Susanne Fisher

Charleston Daily Mail
March 30, 1936

State's Appreciation of Good Music Impresses Miss Fisher

Mountain Tunes Also Have Definite Place, Says Opera Star; She Lives Her Roles

As Charlestonians awaited the concert to be given by West Virginia's only grand opera star, Suzanne Fisher, Monday evening at the high school auditorium, Miss Fisher looked forward to the occasion with special interest because of the great development of music appreciation which has taken place in the state in the last few years.

Miss Fisher said Monday morning that she had been greatly impressed by the enthusiasm for good music expressed by West Virginians all over the state. Her reception in Charleston, she said, made her feel that the city as a whole is keenly interested, not merely in the fact that she is a native of the state, but in the music itself.

Asked if she had any favorite opera she said, "Yes, it is always the one I am singing. When I sing Faust, I feel that Marguerite is the greatest role, but then when I sing, perhaps, La Boheme, then I think it is Mimi. And is that way with them all, except that I feel some roles so intensely and personally that I don't have to think about acting, while in others I have to act more. But it is necessary to love all the roles."

Accompanied by Husband

She was asked if she expected to sing the aria, "One Fine Day," from "Madame Butterfly," and replied that she might but that the aria is not very desirable as a program piece because it was not complete, in itself, as some others are, and that it could only be truly appreciated when given in the opera itself, with the music and the atmosphere of the whole scene.

Miss Fisher was interviewed at her suite in the Kanawha hotel. She was attractively dressed in sport clothes, a green skirt, British tan sweater and walking shoes, and wore a chiffon ascot scarf. Before her entrance, her husband, Harry Jacobsen, discussed the merit of radio and motion pictures in helping to make Americans music conscious. He said that although Miss Fisher had received many offers from Hollywood, she did not expect to accept any of them. He said that a serious singer must first become firmly established, and must work to that end, without deviating, but that after a singer's career has been achieved, the movies offer an interesting change.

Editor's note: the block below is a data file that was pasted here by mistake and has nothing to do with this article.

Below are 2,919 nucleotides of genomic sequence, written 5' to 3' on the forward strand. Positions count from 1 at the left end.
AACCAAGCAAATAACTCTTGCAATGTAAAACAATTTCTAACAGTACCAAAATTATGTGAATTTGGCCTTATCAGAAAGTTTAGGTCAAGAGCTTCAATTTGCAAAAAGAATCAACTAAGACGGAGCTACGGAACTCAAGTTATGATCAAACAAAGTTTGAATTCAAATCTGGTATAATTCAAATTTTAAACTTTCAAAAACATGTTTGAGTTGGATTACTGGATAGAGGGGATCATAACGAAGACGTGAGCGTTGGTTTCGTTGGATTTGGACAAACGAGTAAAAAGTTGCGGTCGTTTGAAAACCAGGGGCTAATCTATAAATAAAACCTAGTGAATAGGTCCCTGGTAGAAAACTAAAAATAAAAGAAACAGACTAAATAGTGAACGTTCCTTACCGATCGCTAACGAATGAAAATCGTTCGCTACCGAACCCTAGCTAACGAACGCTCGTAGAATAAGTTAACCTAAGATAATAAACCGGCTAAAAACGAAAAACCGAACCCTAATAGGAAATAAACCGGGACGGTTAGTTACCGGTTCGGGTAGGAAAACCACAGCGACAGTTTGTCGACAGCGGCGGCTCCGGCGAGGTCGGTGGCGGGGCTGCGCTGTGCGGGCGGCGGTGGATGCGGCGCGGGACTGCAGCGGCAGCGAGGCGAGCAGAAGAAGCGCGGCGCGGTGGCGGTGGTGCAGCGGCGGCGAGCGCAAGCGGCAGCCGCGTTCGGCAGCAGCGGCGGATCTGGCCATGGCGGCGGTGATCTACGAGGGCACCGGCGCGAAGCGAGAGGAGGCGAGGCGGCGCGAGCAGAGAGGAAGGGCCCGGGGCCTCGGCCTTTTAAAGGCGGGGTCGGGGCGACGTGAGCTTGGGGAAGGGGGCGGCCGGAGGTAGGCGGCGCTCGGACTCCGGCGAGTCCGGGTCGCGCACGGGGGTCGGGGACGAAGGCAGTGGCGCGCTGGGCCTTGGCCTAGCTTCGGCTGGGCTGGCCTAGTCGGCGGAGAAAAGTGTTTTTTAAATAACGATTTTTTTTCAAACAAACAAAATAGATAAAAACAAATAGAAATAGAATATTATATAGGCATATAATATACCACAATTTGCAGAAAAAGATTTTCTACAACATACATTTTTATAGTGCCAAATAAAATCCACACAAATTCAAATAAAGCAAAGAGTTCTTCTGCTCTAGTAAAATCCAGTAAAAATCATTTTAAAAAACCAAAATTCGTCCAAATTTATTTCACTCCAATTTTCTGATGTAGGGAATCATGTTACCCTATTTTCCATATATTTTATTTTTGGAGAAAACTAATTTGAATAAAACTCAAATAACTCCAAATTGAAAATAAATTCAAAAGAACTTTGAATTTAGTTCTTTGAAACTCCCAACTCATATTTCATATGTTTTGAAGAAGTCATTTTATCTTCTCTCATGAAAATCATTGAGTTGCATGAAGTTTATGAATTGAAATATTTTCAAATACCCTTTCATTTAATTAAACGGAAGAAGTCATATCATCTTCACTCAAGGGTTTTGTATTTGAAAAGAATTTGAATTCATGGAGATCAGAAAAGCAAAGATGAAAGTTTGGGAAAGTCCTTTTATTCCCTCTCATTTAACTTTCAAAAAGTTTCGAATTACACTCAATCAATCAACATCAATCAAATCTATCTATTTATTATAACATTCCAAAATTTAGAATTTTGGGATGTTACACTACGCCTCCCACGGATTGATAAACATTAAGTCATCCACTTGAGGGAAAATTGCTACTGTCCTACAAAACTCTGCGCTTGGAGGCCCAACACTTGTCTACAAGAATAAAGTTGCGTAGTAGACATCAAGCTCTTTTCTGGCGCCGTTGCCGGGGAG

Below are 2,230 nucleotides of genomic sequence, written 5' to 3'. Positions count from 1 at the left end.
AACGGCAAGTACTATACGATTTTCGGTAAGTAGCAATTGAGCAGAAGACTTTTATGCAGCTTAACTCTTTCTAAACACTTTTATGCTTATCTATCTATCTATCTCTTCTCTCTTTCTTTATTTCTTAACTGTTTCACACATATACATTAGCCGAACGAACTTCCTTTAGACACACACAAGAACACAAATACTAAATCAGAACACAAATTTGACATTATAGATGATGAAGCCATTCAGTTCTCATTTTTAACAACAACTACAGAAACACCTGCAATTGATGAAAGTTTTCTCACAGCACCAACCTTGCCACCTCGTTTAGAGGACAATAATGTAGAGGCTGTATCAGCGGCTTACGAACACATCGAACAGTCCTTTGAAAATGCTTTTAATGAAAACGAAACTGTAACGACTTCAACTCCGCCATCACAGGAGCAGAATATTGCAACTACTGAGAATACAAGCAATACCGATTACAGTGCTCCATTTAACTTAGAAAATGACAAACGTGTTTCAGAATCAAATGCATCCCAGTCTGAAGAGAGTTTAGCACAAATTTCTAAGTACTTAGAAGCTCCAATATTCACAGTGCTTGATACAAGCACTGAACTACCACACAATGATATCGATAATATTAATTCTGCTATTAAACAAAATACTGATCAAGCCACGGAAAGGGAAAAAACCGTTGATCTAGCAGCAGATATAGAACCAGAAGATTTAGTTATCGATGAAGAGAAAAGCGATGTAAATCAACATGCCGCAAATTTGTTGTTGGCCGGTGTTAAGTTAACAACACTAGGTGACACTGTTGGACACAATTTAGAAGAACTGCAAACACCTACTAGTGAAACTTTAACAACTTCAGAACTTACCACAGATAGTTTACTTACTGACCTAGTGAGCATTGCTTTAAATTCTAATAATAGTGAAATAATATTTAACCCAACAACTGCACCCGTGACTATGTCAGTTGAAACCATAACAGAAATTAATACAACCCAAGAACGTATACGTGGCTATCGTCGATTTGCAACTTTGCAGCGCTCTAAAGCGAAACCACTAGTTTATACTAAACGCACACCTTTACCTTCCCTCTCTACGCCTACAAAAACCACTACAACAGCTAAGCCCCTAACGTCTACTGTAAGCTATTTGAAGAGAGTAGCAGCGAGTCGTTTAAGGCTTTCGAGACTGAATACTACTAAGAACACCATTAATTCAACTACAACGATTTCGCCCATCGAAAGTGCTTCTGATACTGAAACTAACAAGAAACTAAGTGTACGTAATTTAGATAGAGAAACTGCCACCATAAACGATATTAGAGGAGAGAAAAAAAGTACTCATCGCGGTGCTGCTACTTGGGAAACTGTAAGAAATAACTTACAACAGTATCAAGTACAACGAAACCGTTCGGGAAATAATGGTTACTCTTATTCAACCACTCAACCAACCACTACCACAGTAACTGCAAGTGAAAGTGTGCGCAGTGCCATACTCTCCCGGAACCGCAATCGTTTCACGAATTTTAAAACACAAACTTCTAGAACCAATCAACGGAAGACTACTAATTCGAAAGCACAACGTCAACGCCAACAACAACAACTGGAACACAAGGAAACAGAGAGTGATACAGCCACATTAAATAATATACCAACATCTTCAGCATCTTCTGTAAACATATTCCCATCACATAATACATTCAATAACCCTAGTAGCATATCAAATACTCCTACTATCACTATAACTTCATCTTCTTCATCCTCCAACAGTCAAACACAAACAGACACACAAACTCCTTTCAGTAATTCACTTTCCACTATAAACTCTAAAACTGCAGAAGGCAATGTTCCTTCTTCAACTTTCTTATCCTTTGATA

Opinion of Mountain Music

Miss Fisher was asked for her opinion of mountain music.

"Well, I wonder if I really know," she said. "Of course, it has a definite place in American music, just as Negro spirituals and folk songs have. I think that West Virginia mountain music is probably in a musical class with the western range songs, but the kind of hilly-billy music which is broadcast over the radio seems to me different from the kind of songs I remember from my childhood days in Sutton. I think it is something that has developed, or crystalized into a type within the last few years."

Miss Fisher, her husband, her two sisters, Mrs. Frank Arnett, of Wayne, and Mrs. Vernon Bails, of Webster Springs, arrived in Charleston on Sunday. The party stopped at Sutton for a few hours en route, where the members were met by many of the singer's relatives. She smiled as she spoke of her stop there and said "If you know anything about the Fisher family you can imagine what that means. The crowd almost filled Main street. My grandfather had seven children, all of whom settled in or near Sutton and had large families."

Miss Fisher will sail April 14 for Europe, to complete arrangements for engagements at the Opera Comique.

General admission tickets will be on sale at the door, Dr. Irwin announced, in order to accommodate those from out-of-town.

Because of the telephone arrangement to carry the concert to Miss Fisher's mother, the doors will be shut promptly at 8:30 o'clock, Dr. Irwin said, and will not be reopened until that part of the program is completed.

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